Planning commission denies new development
The property has been in limbo for years a six-acre plot thats as enticing to developers as it is cherished by neighbors for its peaceful and natural charm.
Those competing interests collided April 20 during a West Linn Planning Commission hearing regarding a proposed 34-lot residential subdivision at 18000 Upper Midhill Drive a West Linn address that sits on the border of Lake Oswego near Marylhurst University. The property, owned by Upper Midhill Estates, LLC, and referred to as the Chene Blanc Subdivision, would contain single-family homes on lots ranging from 4,615 to 11,705 square feet the majority being at least 6,000 square feet.
A number of residents testified against the project April 20, expressing concerns with infrastructure, traffic, density and preservation, while the applicants insisted that this was the minimum amount of homes allowed under the propertys R-4.5 single-family residential zoning.
Were actually very proud of the project we have before you, said Andrew Tull, principal planner at the 3-J Consulting Firm hired by the property owner. I think weve done a very good job of accomplishing our goals. We are at minimum density.
The planning commission ultimately came to a stalemate with a 3-3 tie April 20 meaning the application would be denied and voted to uphold that decision at another meeting May 4.
As Tull noted in his April 20 presentation before the planning commission, the fate of 18000 Upper Midhill Drive has been in flux since 1999.
In 1999, a company called JT Smith Properties acquired it, and started to move toward the development of a 52-lot planned unit development that would have created 52 townhomes, Tull said. In late 2001, a neighbor came in to the JT Smith offices and purchased the property to stop development.
Things were quiet until the spring of 2014, when Lennar Homes Company proposed a 34-lot development on the property. Residents spoke out against the project, and Lennar eventually abandoned the application.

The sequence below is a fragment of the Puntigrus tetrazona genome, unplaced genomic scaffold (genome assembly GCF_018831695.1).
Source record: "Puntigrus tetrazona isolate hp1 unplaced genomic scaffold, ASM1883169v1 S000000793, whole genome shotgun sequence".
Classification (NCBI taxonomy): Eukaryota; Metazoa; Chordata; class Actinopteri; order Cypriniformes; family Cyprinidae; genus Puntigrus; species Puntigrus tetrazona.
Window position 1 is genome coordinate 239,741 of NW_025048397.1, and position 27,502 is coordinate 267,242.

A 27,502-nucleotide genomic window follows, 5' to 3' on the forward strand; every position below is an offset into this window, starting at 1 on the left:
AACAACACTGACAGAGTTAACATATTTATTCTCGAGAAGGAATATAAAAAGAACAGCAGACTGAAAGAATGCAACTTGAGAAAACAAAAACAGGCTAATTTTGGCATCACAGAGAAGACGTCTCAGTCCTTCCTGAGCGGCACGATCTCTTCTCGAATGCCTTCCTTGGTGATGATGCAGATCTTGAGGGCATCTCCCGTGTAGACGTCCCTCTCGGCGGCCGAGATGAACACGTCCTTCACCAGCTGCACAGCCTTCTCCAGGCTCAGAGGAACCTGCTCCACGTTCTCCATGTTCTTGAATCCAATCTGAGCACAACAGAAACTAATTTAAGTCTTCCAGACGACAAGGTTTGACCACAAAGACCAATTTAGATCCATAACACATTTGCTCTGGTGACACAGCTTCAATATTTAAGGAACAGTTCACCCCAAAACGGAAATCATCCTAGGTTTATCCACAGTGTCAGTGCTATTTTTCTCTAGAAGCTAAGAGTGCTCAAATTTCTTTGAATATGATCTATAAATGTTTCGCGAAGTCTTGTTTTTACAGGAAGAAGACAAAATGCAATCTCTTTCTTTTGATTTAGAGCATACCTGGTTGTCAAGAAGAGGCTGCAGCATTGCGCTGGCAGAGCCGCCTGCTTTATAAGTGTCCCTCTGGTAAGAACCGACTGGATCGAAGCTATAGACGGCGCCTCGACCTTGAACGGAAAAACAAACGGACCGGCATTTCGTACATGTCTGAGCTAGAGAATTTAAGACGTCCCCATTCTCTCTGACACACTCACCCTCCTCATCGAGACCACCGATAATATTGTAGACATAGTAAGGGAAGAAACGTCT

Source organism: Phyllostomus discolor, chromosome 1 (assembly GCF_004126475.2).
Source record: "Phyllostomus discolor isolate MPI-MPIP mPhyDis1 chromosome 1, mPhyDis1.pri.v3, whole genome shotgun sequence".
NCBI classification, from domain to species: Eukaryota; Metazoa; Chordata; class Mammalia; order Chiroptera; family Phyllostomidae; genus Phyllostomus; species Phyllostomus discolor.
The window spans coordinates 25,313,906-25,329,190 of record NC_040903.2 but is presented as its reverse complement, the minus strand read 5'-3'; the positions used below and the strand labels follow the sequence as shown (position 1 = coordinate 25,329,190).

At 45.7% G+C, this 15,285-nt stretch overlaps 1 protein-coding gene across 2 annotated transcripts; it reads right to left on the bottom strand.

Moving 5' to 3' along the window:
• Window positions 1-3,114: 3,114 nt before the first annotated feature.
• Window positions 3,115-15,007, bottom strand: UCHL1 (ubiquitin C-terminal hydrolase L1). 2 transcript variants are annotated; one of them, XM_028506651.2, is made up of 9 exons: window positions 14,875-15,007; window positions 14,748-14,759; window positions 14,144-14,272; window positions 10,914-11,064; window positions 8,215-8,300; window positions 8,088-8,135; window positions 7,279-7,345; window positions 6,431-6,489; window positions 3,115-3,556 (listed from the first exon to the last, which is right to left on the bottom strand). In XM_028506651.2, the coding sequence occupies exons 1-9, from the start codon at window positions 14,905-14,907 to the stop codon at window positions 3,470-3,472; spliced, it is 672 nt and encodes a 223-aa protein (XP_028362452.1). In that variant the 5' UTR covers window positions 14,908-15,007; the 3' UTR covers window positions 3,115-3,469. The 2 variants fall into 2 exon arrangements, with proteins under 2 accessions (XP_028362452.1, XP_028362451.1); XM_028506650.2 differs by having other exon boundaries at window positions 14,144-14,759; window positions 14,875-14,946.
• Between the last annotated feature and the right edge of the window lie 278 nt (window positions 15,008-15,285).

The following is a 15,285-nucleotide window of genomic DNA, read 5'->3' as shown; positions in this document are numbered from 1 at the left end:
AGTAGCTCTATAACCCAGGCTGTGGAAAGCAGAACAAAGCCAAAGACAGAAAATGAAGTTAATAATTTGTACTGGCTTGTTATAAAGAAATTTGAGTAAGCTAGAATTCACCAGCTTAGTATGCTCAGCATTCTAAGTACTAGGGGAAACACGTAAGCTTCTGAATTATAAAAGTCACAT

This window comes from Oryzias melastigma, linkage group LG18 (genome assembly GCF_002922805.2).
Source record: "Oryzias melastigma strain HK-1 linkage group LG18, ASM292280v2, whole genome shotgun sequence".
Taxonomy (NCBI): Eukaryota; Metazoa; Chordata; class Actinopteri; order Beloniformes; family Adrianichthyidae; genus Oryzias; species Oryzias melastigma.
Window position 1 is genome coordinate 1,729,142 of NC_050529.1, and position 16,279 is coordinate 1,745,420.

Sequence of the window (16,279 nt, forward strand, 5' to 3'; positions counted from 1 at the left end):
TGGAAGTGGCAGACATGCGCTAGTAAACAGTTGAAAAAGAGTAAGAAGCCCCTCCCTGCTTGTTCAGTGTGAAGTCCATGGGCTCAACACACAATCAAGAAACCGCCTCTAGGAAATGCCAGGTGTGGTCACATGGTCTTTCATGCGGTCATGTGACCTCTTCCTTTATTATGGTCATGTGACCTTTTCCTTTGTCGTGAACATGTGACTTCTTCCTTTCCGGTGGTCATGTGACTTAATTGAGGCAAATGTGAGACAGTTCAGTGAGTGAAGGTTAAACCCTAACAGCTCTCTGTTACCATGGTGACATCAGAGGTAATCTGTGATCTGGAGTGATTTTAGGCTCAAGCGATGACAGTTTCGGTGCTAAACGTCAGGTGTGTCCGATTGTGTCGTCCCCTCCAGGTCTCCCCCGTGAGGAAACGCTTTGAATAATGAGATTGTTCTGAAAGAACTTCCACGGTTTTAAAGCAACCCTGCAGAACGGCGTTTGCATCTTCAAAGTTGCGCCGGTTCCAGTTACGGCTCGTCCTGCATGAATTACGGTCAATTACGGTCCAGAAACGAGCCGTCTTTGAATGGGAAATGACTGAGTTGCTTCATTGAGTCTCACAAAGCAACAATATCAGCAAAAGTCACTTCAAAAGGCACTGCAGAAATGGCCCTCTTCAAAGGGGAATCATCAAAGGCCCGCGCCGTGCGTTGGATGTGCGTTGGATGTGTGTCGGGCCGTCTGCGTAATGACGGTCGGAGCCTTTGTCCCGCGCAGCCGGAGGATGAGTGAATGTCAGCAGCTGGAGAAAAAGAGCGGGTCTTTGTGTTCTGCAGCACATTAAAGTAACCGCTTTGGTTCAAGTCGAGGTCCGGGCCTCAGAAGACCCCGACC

The property was recently sold to Ryan Zygar, who in turn began pursuing another 34-lot subdivision with the help of Tull and 3J.
During the 15-year period when the property was not under consideration for development, there were no requests to re-zone to R-10 or open space or a park, Tull said. There was no attempt made to purchase the property by the City or neighbors.
Tull emphasized that the developers were sensitive to density concerns, and thus proposed the minimum 34 homes as opposed to the 48 houses current zoning allows. Trees, too, were a concern for the developer, and Tull said the subdivision was designed with protection in mind.
"Really a primary goal was to retain as many trees as possible, Tull said, with our priorities being placed upon trees surrounding the perimeter (of the site) and groups of trees we could retain that werent going to be subject to significant grading activities in order to get roadways through the site.
In all, the developers promised to save 33 percent of the significant tree canopy, which would amount to about 50 significant trees, as well as 62 non-significant trees according to a City staff report. City code for areas zoned R-4.5 requires at least 20 percent of significant trees to be preserved during development.
Yet regardless of tree protection measures and the lesser density proposed, residents spoke out largely against the project during the planning commission hearing.